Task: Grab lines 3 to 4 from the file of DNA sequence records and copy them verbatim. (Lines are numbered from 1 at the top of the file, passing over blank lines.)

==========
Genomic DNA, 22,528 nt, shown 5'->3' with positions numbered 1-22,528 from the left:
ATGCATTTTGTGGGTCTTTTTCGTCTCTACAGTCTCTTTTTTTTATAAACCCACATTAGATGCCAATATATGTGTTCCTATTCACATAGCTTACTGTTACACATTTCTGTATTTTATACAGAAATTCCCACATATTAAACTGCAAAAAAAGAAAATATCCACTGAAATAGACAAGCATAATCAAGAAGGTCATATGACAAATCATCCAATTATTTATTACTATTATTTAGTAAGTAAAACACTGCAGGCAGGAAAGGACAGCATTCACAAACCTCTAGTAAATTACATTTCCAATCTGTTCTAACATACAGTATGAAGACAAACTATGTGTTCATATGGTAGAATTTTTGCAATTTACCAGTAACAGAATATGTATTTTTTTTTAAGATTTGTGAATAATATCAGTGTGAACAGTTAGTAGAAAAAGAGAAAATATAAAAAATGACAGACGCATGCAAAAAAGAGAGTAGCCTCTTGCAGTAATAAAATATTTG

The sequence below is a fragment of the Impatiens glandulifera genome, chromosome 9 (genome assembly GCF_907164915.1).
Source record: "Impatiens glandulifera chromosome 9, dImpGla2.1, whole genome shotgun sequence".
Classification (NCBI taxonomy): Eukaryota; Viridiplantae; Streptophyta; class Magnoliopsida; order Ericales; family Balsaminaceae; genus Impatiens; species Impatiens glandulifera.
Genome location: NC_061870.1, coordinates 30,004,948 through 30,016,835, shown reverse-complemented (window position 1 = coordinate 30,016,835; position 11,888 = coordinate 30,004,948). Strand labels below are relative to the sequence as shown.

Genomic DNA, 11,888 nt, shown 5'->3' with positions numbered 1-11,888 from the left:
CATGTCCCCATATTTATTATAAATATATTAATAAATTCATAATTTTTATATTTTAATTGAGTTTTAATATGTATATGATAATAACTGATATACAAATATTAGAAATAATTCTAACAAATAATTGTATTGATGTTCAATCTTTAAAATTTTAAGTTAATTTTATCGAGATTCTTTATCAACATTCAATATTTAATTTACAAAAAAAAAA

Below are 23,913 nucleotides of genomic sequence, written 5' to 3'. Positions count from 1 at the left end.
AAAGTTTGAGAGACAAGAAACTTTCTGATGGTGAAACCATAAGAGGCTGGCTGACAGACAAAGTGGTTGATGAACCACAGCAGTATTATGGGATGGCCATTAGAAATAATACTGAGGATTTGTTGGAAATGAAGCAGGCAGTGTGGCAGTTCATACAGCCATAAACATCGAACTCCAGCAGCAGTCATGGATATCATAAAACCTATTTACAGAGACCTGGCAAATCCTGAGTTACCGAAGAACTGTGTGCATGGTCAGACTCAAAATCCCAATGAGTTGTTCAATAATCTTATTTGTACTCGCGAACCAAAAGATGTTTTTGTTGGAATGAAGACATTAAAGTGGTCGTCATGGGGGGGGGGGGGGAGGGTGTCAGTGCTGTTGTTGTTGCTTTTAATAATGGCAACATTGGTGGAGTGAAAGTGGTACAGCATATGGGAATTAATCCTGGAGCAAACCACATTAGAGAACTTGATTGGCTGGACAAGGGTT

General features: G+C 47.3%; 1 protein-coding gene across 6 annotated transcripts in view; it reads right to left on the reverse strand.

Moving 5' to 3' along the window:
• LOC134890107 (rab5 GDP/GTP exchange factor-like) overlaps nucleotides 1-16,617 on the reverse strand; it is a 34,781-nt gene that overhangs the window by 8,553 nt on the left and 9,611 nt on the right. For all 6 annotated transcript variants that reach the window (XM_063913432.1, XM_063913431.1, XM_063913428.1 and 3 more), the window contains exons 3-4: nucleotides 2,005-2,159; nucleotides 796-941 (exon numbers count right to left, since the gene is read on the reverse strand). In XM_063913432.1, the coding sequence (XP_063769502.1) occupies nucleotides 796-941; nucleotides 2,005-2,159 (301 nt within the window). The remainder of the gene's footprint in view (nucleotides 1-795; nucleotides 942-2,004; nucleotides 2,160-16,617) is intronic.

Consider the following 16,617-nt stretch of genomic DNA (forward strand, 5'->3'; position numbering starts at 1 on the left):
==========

The sequence below is a fragment of the Impatiens glandulifera genome, chromosome 9 (genome assembly GCF_907164915.1).
Source record: "Impatiens glandulifera chromosome 9, dImpGla2.1, whole genome shotgun sequence".